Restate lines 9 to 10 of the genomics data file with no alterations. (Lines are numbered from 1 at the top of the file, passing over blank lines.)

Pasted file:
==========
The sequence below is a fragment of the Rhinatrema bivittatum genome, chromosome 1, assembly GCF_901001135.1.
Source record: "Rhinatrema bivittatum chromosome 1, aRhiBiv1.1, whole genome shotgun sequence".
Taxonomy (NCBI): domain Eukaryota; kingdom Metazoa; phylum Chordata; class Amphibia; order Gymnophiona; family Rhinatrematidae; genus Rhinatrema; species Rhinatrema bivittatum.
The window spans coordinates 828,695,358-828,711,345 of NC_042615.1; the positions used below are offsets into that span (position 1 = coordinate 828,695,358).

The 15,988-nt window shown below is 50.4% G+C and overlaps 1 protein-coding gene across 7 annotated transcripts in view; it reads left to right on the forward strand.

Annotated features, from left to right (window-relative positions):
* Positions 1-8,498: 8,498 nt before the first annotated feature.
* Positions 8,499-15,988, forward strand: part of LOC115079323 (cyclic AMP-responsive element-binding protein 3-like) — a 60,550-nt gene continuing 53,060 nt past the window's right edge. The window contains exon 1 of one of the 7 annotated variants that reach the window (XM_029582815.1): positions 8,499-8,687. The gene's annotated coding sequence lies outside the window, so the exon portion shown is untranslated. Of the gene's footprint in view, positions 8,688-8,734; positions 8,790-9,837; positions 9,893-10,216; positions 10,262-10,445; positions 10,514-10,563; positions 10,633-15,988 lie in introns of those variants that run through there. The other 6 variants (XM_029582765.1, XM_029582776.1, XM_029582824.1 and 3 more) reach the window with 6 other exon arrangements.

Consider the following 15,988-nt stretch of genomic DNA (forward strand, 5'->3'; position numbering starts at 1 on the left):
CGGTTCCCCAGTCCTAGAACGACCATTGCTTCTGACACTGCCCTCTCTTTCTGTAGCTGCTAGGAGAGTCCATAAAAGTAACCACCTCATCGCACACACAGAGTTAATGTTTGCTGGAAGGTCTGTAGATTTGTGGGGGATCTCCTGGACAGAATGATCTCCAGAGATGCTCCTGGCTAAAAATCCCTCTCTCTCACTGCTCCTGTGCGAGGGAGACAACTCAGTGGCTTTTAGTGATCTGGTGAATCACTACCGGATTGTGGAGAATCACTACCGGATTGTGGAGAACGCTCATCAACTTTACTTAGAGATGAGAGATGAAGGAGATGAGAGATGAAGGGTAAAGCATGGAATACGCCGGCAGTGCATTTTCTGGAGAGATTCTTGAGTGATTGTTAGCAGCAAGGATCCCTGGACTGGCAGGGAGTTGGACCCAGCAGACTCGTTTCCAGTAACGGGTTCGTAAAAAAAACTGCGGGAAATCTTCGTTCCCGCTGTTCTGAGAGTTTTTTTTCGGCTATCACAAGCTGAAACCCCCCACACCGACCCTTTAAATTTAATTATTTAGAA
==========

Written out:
Consider the following 15,988-nt stretch of genomic DNA (forward strand, 5'->3'; position numbering starts at 1 on the left):
CGGTTCCCCAGTCCTAGAACGACCATTGCTTCTGACACTGCCCTCTCTTTCTGTAGCTGCTAGGAGAGTCCATAAAAGTAACCACCTCATCGCACACACAGAGTTAATGTTTGCTGGAAGGTCTGTAGATTTGTGGGGGATCTCCTGGACAGAATGATCTCCAGAGATGCTCCTGGCTAAAAATCCCTCTCTCTCACTGCTCCTGTGCGAGGGAGACAACTCAGTGGCTTTTAGTGATCTGGTGAATCACTACCGGATTGTGGAGAATCACTACCGGATTGTGGAGAACGCTCATCAACTTTACTTAGAGATGAGAGATGAAGGAGATGAGAGATGAAGGGTAAAGCATGGAATACGCCGGCAGTGCATTTTCTGGAGAGATTCTTGAGTGATTGTTAGCAGCAAGGATCCCTGGACTGGCAGGGAGTTGGACCCAGCAGACTCGTTTCCAGTAACGGGTTCGTAAAAAAAACTGCGGGAAATCTTCGTTCCCGCTGTTCTGAGAGTTTTTTTTCGGCTATCACAAGCTGAAACCCCCCACACCGACCCTTTAAATTTAATTATTTAGAA